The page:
Links between Stress, Shift Work, and Serotonin Levels
The 21st Century is best characterized by the advent of ultra-modern technology, global commercial and business, and the unstoppable desire to get and stay ahead. Because of these factors, business corporations compete in a world where the economy is active 24 hours a day, seven days a week. This phenomenon created a demand for employees that would work even during the night upto the wee hours of the morning. This work schedule reversed employee lifestyle, making the day their time to for sleeping. Shifts may disrupt the normal body functions, hamper sleep cycles, and reduce the body's serotonin levels. Serotonin is a neurotransmitter that is found in the central nervous system and impacts multiple functions like mood, sleep, sexuality, and appetite.
This neurotransmitter may also promote cell regeneration. Studies show that non-day shift workers tend to have lower levels of “feel-good” hormones called serotonin. Researchers at the University of Buenos Aires led by Dr. Carlos J, Pirola studied 683 men and compared 437 day workers to 246 shift workers. The results, the shift workers' serotonin levels, measured through blood tests were significantly lower than those on regular day schedules.
In addition to reduced serotonin levels, shift workers were also found to have higher cholesterol, hip-to-waist ratios, increased blood pressure, and higher triglyceride levels. Because serotonin levels administer sleep patterns and other body functions, the University of Buenos Aires study suggested that shift work may also lead to a so-called Shift Work Sleep Disorder. People with this disorder tend to remain awake when they should be sleeping. These individuals can be very tired during waking hours. This disorder takes place because of a work schedule that takes place during the normal sleep period. Because of this, people who have difficulty getting sleep because their bodies are still programmed to be awake. The time of being asleep and being awake is different from what the body's internal clock expects. Other studies also found out that non-standard and night shift work may affect the cardiovascular and metabolic systems. These studies suggest that there is a possibility that shift work is directly responsible for high blood pressure and increased body fat, according the researchers of the Buenos Aires study. In addition to the disruption of sleep patterns, reduced levels of serotonin are also linked to other conditions like stress, anxiety, and depression.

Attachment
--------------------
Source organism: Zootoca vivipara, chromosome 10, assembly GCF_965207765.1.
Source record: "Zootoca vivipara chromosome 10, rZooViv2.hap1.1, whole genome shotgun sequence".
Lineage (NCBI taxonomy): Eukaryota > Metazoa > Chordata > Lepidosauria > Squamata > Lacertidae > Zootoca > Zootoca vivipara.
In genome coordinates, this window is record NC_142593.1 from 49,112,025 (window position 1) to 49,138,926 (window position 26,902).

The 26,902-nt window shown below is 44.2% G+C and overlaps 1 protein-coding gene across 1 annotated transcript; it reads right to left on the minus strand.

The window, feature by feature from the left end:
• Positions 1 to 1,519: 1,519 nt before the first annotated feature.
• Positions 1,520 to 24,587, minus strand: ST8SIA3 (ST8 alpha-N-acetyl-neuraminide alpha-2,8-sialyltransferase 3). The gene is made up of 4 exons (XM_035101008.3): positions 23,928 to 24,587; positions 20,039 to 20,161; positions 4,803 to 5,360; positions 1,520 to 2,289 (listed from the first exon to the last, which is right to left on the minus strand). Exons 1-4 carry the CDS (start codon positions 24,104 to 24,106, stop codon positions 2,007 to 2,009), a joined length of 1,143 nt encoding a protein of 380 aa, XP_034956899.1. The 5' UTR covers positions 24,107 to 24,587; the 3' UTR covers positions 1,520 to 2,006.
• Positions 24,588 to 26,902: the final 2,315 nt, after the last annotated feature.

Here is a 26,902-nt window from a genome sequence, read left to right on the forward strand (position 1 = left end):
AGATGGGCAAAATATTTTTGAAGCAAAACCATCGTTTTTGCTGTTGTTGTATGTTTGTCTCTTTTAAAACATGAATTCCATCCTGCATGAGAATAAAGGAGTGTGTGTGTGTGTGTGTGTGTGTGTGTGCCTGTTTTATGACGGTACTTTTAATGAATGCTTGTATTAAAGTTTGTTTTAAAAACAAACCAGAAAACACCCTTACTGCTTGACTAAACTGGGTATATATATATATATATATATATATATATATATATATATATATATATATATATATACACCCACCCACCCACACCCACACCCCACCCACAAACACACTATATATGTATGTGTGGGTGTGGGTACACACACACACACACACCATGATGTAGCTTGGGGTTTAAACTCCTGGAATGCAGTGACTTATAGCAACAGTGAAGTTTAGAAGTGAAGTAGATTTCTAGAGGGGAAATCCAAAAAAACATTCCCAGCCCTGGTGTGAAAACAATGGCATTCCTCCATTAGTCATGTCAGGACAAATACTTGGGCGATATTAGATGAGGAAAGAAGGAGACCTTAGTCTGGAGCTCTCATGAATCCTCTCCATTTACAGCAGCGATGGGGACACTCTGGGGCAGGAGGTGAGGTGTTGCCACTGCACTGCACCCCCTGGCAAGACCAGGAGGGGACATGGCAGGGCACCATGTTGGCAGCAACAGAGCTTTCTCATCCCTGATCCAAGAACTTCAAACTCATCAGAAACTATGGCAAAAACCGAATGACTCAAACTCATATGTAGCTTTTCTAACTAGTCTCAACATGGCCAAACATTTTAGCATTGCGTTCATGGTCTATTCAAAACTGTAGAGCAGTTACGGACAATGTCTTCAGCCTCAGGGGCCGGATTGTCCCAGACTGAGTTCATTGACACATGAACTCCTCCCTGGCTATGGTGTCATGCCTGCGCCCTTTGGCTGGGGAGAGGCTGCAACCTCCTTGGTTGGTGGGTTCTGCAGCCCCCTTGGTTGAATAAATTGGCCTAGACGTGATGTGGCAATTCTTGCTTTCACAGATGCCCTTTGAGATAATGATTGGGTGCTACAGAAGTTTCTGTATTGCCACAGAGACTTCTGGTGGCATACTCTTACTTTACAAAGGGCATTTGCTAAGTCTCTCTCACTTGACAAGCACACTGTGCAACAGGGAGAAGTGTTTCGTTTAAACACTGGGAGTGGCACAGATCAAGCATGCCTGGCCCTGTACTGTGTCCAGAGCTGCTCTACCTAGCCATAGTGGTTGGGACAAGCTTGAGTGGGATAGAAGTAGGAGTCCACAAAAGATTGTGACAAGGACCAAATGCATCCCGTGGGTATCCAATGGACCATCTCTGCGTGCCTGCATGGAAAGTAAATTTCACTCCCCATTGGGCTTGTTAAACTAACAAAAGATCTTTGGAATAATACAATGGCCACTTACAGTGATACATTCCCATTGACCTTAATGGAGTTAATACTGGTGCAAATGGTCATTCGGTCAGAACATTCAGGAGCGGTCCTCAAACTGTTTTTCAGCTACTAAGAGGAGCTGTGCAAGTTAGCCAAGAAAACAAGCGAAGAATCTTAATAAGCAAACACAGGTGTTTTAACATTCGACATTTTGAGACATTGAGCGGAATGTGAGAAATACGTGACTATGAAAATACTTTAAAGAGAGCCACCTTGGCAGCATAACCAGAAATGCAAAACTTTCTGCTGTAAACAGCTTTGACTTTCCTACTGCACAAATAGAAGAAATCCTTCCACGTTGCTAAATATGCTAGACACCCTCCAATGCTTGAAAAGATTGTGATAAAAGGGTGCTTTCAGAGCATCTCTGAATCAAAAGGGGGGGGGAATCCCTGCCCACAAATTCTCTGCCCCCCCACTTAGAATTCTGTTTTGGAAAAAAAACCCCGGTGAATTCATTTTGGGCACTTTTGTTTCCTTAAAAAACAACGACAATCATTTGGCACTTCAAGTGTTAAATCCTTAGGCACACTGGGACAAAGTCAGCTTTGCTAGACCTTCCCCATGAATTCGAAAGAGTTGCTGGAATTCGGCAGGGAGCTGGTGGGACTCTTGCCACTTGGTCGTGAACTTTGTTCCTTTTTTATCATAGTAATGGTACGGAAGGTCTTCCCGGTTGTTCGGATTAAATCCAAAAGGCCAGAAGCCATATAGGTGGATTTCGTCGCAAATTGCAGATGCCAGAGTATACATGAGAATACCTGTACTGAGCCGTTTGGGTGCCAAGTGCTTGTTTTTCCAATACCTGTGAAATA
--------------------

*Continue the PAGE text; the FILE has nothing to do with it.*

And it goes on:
Lifestyle changes can lead to improved serotonin levels. To make serotonin levels consistent, sleep patterns should be consistent and food regimens should include necessary vitamins and minerals to control the serotonin levels. Certain drugs and substances like caffeine, nicotine, alcohol, and antidepressants should be avoided because they may deplete serotonin production. Individuals who want to improve their serotonin levels can use medication to aid them in their goal. The amino acid 5-HTP can be taken as a supplement and improve the body's ability to manufacture serotonin. Another amino acid called L-tryptophan is used by the body to produce serotonin. However, before taking these supplements, patients are advised to seek the approval of doctors and other health professionals. Individuals who choose to work in the night should maintain adequate rest to lessen ill-effects that may develop. Healthy lifestyles and nutritious food regimens may improve serotonin levels and improve one's quality of life.
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